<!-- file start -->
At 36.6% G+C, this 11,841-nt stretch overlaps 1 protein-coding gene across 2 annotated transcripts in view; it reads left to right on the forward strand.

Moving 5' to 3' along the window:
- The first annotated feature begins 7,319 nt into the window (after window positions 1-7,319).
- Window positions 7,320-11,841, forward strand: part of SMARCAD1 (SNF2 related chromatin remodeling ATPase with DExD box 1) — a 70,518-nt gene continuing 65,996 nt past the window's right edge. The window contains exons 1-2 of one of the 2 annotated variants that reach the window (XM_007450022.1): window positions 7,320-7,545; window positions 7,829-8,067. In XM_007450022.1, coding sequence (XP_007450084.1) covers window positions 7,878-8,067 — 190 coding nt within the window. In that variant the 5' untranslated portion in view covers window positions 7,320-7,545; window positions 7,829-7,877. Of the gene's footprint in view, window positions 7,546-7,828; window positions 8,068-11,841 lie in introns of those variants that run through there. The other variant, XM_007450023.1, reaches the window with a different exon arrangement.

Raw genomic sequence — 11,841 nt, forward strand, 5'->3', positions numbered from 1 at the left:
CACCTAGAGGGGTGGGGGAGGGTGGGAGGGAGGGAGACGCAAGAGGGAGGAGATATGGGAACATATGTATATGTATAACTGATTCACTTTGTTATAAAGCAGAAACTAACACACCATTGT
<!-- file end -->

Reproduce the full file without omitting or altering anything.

At 36.6% G+C, this 11,841-nt stretch overlaps 1 protein-coding gene across 2 annotated transcripts in view; it reads left to right on the forward strand.

Moving 5' to 3' along the window:
- The first annotated feature begins 7,319 nt into the window (after window positions 1-7,319).
- Window positions 7,320-11,841, forward strand: part of SMARCAD1 (SNF2 related chromatin remodeling ATPase with DExD box 1) — a 70,518-nt gene continuing 65,996 nt past the window's right edge. The window contains exons 1-2 of one of the 2 annotated variants that reach the window (XM_007450022.1): window positions 7,320-7,545; window positions 7,829-8,067. In XM_007450022.1, coding sequence (XP_007450084.1) covers window positions 7,878-8,067 — 190 coding nt within the window. In that variant the 5' untranslated portion in view covers window positions 7,320-7,545; window positions 7,829-7,877. Of the gene's footprint in view, window positions 7,546-7,828; window positions 8,068-11,841 lie in introns of those variants that run through there. The other variant, XM_007450023.1, reaches the window with a different exon arrangement.

Raw genomic sequence — 11,841 nt, forward strand, 5'->3', positions numbered from 1 at the left:
CACCTAGAGGGGTGGGGGAGGGTGGGAGGGAGGGAGACGCAAGAGGGAGGAGATATGGGAACATATGTATATGTATAACTGATTCACTTTGTTATAAAGCAGAAACTAACACACCATTGT